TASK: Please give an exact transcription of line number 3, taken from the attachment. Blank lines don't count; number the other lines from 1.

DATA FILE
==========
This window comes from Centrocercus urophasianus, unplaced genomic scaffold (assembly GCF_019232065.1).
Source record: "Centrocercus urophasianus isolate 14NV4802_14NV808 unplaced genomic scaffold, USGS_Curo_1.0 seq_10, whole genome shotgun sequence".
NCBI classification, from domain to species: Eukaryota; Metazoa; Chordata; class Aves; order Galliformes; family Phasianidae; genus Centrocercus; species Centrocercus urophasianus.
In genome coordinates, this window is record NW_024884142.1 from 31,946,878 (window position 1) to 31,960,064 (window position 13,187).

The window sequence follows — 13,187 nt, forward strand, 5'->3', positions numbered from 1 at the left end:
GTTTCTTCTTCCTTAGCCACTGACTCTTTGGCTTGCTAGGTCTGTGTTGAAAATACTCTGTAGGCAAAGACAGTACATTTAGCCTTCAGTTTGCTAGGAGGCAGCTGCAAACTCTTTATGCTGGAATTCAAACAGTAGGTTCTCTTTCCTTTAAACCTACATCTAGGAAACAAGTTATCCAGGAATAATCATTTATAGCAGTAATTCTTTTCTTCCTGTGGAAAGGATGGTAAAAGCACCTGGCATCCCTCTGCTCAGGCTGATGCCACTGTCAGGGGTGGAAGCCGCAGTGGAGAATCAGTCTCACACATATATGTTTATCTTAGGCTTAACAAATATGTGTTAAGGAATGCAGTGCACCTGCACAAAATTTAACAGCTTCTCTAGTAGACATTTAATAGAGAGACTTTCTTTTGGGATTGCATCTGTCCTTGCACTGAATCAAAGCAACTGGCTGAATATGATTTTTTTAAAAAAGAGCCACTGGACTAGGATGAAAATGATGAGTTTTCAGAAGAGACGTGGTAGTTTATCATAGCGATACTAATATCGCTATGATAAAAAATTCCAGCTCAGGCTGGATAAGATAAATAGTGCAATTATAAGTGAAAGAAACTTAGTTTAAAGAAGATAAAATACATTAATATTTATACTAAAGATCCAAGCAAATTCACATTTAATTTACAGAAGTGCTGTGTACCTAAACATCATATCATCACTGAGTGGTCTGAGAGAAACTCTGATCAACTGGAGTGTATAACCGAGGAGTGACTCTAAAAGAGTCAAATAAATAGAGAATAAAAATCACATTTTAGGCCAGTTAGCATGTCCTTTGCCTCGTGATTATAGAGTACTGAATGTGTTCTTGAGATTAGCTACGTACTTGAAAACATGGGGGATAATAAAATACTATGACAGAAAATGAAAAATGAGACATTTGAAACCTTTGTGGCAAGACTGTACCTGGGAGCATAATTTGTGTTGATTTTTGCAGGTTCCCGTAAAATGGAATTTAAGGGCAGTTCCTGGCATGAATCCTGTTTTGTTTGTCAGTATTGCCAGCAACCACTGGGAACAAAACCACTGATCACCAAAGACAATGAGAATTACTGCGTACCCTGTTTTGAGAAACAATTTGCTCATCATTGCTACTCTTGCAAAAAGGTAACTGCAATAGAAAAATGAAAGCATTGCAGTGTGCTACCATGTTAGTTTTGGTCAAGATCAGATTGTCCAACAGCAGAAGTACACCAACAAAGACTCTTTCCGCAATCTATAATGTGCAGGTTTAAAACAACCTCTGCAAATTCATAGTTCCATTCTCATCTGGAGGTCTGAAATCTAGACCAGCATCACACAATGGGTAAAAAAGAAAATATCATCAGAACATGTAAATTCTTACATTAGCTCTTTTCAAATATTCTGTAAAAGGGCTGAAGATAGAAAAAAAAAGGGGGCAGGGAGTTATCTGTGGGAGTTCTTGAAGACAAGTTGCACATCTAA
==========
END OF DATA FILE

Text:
NCBI classification, from domain to species: Eukaryota; Metazoa; Chordata; class Aves; order Galliformes; family Phasianidae; genus Centrocercus; species Centrocercus urophasianus.